Thursday, September 25, 2008

The Fall of Lucifer, by Wendy Alec

Oh man, I just read a book by Wendy Alec the co-founder of God TV (which features Benny Hinn and other Charismatic horrors). I actually did not put two and two together when I started the book. Then when I read the author bio on the back after I had finished it, something clicked in my mind and I realised who Wendy Alec is.

Anyway, this is the first Christian fiction I have read since those dreadful Left Behind books. I really wanted to read this, seeing as I am obsessed with the subject of angels.

This is the first in the series 'Chronicles of Brothers'. The premise is that the angels Lucifer, Michael and Gabriel are brothers. Lucifer is the moody one, Michael is tough, square-jawed, but not that smart and Gabriel is a rather sensitive artistic type.

Lucifer is basically a Goth type with long black hair and a pet black panther. If you had never heard of Lucifer in your life and read the book, you would know he was going to turn bad from the first page. He would so appeal to 16-year old Goth girls, who are probably the demographic group that would enjoy this book most.

The book mainans that the fall of Satan ocurred after the creation week and takes the Muslim view that Satan was jealous of man.

I like the fact that heaven and angels are described in physical terms. The angels have DNA and silicone-based bodies. However, this is compromised by the confusing claim that only humans and inhabitants of our world are made of 'matter'. Does she mean 'organic matter'?

I disagree with the author's assumption that angels are not made in the image and likeness of God. She seems to connect this to mankind's ability to reproduce, which is a very odd notion.

Older children and teenagers might benefit from reading this book, as long as parents are willing to talk about some of the ideas in it.

Just one last thing, the fact that Wendy Alec gives the three wise men their apocryphal names Melchior, Gaspar and Balthazar made me smile.

9 comments:

Bud Press said...

Hello:

And this is the same Wendy Alec who false prophesied the physical appearance of Jesus Christ during the Florida Outpouring (refer to
http://www.christianresearchservice.com/WendyAlec1.htm ).

In Christ,
Bud Press

Celestial Fundie said...

Yeah, there is a lot of wacky stuff in the Charismatic movement.

UKSteve said...

So, has this changed your opinion of Christian fiction, or are we still struggling against the Left Behind effect?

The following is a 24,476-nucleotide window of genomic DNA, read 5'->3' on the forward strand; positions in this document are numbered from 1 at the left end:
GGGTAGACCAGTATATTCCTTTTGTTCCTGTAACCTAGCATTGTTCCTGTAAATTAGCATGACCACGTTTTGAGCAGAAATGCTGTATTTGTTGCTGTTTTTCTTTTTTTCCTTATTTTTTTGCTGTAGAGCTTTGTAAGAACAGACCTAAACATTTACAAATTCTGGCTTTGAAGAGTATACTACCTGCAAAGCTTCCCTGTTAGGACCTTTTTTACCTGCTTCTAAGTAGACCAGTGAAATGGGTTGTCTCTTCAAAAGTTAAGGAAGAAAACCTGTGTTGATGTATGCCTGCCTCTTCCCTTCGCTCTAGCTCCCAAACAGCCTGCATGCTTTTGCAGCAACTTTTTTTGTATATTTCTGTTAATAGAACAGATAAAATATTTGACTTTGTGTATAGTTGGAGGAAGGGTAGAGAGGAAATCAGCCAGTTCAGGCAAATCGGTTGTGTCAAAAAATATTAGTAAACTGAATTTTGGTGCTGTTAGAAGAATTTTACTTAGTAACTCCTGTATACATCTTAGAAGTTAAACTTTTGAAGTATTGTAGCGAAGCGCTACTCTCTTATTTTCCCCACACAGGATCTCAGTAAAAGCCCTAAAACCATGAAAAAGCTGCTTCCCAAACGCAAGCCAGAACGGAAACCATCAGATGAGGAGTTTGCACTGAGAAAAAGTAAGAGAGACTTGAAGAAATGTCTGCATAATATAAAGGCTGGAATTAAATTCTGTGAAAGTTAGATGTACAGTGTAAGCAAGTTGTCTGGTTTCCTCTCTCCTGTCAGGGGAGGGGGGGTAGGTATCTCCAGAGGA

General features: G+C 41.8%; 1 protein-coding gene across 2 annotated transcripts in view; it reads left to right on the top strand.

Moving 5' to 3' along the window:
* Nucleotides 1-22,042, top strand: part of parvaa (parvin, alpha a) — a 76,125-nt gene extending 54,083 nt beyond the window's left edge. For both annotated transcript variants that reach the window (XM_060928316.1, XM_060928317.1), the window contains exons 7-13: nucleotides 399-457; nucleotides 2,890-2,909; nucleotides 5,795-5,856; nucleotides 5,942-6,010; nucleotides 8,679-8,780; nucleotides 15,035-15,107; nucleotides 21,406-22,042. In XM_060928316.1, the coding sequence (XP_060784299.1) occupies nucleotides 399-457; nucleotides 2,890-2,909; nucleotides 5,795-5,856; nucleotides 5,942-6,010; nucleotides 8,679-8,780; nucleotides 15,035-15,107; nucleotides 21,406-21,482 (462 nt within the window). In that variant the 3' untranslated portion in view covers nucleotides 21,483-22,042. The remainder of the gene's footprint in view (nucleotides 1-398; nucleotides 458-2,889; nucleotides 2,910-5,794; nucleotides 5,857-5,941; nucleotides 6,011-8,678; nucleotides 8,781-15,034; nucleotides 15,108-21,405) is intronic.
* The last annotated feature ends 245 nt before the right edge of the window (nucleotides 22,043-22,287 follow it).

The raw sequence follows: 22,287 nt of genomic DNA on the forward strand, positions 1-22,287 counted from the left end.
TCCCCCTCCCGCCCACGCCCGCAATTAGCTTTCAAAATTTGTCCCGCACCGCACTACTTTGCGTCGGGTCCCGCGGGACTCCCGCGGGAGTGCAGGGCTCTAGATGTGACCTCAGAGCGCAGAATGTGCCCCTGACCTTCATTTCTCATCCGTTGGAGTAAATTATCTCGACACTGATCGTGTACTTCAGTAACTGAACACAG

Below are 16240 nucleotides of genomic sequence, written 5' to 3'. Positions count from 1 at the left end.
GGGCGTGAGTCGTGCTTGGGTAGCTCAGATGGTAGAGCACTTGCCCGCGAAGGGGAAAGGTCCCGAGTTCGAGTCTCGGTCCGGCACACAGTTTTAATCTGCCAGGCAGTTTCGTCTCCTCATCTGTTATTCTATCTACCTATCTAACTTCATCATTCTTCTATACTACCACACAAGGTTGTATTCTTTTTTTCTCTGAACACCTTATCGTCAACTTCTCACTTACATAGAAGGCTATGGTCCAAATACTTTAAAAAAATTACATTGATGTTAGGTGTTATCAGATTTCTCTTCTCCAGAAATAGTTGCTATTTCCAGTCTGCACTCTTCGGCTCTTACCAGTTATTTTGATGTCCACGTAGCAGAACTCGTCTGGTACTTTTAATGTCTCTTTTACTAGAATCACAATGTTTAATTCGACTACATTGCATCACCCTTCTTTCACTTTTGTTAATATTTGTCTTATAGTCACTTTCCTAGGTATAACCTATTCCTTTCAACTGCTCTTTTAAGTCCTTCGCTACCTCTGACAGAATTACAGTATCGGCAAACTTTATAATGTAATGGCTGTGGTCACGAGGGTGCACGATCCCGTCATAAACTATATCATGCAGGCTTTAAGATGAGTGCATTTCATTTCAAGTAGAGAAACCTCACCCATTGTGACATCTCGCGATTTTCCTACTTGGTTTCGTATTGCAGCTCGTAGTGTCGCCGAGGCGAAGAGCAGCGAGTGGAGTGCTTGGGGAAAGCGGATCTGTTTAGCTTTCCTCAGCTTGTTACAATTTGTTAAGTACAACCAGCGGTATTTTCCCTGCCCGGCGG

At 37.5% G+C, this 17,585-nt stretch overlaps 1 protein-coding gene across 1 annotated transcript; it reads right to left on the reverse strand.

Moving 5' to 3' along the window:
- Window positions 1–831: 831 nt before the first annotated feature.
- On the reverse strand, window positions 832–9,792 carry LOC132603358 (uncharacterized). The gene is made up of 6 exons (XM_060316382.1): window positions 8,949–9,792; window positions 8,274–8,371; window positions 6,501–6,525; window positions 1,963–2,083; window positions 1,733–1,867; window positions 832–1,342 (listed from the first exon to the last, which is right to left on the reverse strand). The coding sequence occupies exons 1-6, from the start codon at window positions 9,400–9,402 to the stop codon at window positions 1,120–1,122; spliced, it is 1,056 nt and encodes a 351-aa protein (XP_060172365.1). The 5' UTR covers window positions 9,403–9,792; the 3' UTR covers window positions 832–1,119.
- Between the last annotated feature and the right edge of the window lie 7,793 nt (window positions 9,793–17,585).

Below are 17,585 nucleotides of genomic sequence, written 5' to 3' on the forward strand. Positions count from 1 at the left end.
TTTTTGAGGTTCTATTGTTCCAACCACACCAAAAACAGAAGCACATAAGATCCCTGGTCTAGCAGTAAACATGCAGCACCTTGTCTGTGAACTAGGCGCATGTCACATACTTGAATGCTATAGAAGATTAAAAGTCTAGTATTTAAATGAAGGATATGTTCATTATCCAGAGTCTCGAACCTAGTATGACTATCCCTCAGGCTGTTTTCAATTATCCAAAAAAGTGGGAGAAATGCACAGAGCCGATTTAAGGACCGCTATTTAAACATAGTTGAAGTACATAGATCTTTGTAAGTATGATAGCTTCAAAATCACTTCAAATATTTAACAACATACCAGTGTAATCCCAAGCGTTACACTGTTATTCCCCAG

(Yeah, I thought they were pretty awaful too!)

Celestial Fundie said...

I suppose there are questions about whether fiction is an effective at communicating spiritual truths.

As William Blake said, Milton was of the Devil's party though he did not know it.

The Left Behind books were awful.

My most principle objection to them was not stylistic, as bad as they were, but that I disagree with the Pre-Trib rapture.

I believe the rapture will be Pre-Wrath. Believers will experience the tribulation, but will be raptured out before the wrath of God is poured out on the world.

Every Blessing in Christ

Matthew

Palm boy said...

What is it about those three names that amused you?

Celestial Fundie said...

I find it amusing because there is no historical basis for there being three (as opposed to two, five or ten) wise men, let alone three wise men who have the names Gaspar, Melchior and Balthasar.

The names of the three wise men tends to come up in Xmas themed trivia quizzes.

God Bless

Matt

UKSteve said...

Did I just hear a self-confessed fundamentalist say 'Xmas'? ;)

Interesting what you say about fiction though - after all, didn't Jesus tell stories? (It's pretty obvious which side of that fence I fall though, I expect.)

Celestial Fundie said...

There is nothing wrong with saying 'Xmas' or Xian.

What makes you think the parables are fictional? They may well have been true stories, though it does not matter that much.

UKSteve said...

Yes, I suppose they could have been true stories. As you say, it doesn't really matter, but I think they show that stories (fictional or otherwise) can be effective at communicating spiritual truths if done well.